What Happened in Edmonton this Week

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What Happened in Edmonton this Week

An Appeal for Solidarity from a Letter Carrier in Edmonton

 

This week we have seen hundreds of letter carriers in Edmonton take a stand. They took a stand for health and safety, they took a stand for their ability to provide for those who depend on their income, and they took a stand in defense of a public institution that is under attack.

 

Background:

For over three years now Canada Post Corporation has embarked on a project that they call “Postal Transformation”, or the “The Modern Post”. This experiment has taken a public institution that made hundreds of millions in profits for the Canadian public and driven to the point of ruin. There were countless minor confrontations over this issue, with some stewards taking a courageous stand and refusing, countless carriers sneaking the mail into their cases and many, many management staff choosing to turn a blind eye to the sortation methods.

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Communication is a Revolutionary Act: Thoughts on communication and media for liberation

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fight-for-15This week we’re including a piece by Scott Nikolas Nappalos on media and communication where he argues that we need to view them as part of our political process rather than just tools. The IWW has a unique history when it comes to culture, media, and communication in the history of North America. In particular, the IWW experimented with different forms of communication and media as part of its organizing including the famous cartoonssongsthe Industrial Worker newspaper, and the One Big Union Monthly. IWWs used forms of communication as political acts in ways that were innovative for their time such as silent agitators (mass visual propaganda), song and soapboxing tactics, and publications that sustained a working class culture of writers, artists, poets, and working intellectuals. Though good history of this is absent (and indeed of the IWW in general), Salvatore Salerno’s book Red November, Black November explores how culture and community formed a backbone of the IWW. The union went so far as to create a workers university run by IWWs, the Work Peoples College, that addressed a broad range of life under capitalism including basic skills, jobs and home life, as well as training for participating in the IWW, and of course political, artistic, and scientific education. This tradition was picked up by IWWs who started an annual educational and cultural retreat in Minnesota for IWWs by the same name. While focusing on the North American context and the IWW specifically, his points also apply more generally. Nappalos ideas open up a different take on communication that moves away from all the hype and technofetishism of our age, and tries to shift the focus towards understanding our role in sustaining and nurturing political relationships in struggle.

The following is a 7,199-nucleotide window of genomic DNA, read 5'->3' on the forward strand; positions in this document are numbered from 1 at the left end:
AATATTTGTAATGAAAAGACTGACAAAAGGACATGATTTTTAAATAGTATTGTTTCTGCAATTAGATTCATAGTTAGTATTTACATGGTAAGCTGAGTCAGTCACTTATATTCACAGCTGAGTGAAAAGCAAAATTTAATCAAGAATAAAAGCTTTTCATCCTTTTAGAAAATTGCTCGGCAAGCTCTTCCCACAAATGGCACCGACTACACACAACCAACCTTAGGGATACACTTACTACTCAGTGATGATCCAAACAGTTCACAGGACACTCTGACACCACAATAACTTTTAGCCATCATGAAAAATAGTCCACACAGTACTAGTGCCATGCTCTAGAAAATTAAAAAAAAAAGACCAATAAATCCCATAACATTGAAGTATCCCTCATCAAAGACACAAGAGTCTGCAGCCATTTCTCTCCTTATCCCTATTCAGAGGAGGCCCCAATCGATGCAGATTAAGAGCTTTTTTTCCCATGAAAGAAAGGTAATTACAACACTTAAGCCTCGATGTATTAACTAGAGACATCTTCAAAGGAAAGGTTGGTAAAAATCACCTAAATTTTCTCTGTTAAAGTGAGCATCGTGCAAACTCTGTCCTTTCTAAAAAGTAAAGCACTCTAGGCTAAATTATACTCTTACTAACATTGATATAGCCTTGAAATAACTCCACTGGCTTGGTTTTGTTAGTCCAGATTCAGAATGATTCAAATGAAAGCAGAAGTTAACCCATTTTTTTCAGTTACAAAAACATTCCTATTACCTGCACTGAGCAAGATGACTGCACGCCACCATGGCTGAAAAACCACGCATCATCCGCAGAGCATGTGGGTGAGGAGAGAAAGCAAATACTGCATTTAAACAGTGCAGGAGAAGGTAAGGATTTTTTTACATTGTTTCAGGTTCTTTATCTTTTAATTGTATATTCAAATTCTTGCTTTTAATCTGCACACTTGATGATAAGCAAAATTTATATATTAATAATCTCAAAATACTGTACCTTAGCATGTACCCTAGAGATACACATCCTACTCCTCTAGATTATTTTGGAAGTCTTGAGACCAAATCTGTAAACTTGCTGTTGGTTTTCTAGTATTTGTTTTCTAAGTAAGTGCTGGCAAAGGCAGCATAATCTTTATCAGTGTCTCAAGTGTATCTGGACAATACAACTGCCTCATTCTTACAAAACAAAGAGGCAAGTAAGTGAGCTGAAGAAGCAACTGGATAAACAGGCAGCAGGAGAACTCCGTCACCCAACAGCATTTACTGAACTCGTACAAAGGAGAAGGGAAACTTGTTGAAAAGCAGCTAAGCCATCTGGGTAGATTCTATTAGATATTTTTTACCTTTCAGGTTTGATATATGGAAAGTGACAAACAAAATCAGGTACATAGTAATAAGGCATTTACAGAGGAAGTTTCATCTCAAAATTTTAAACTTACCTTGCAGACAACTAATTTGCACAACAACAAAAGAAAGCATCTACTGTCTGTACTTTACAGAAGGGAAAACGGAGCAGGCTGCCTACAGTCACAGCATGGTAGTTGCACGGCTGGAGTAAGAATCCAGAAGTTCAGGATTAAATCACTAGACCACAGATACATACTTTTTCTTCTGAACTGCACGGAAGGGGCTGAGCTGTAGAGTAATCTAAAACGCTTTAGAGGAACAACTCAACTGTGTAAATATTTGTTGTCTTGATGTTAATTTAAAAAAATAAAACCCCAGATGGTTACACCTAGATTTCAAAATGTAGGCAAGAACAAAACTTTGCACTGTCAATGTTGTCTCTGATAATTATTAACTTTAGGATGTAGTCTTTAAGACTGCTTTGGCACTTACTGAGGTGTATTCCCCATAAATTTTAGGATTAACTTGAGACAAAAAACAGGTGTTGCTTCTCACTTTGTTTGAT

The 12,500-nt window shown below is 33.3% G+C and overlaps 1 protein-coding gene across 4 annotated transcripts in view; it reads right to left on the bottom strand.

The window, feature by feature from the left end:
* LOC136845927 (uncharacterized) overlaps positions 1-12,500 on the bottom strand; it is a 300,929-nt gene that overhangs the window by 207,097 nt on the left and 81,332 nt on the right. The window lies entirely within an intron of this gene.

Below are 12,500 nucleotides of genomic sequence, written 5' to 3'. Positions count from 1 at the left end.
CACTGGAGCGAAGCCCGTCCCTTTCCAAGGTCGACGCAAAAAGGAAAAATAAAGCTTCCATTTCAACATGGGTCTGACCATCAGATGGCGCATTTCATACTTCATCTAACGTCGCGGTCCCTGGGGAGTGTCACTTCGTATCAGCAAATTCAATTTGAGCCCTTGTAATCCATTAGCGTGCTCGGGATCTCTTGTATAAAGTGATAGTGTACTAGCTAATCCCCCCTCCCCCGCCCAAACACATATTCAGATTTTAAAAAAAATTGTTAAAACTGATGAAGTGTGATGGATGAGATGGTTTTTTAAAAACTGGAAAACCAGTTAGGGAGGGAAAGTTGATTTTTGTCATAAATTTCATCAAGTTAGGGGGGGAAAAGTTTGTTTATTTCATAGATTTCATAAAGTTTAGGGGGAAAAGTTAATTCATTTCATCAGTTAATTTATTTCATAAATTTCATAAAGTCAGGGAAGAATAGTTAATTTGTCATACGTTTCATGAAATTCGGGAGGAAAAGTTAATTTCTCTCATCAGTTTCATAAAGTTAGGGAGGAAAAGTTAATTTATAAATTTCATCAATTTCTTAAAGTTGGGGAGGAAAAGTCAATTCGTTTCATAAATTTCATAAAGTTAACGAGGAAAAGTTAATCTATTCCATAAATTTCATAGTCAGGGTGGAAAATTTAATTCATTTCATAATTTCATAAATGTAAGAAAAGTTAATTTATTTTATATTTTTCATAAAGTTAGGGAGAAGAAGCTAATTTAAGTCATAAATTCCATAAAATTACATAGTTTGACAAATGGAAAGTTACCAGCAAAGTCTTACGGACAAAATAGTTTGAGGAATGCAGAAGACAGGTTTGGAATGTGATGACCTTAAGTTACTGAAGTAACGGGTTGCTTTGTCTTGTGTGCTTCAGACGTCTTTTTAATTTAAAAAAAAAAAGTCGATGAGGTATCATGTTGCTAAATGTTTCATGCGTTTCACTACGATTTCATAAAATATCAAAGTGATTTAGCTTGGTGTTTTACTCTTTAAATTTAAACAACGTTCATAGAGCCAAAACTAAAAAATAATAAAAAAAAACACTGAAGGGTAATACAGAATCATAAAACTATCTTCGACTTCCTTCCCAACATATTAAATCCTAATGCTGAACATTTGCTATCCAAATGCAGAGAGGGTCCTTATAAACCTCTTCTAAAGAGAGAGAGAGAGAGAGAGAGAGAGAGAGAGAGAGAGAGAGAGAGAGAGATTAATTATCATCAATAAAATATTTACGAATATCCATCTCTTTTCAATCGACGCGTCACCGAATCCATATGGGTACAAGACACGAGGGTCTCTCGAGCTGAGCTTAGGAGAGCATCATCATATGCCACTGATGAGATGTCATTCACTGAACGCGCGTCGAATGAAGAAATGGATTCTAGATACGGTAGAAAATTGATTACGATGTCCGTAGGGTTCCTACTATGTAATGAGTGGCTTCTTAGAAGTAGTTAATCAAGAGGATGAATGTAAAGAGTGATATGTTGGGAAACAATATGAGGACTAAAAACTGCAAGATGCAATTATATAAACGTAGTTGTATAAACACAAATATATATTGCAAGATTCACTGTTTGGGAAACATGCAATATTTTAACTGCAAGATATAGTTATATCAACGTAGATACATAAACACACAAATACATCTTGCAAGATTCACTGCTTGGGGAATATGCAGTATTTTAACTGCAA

SN Nappalos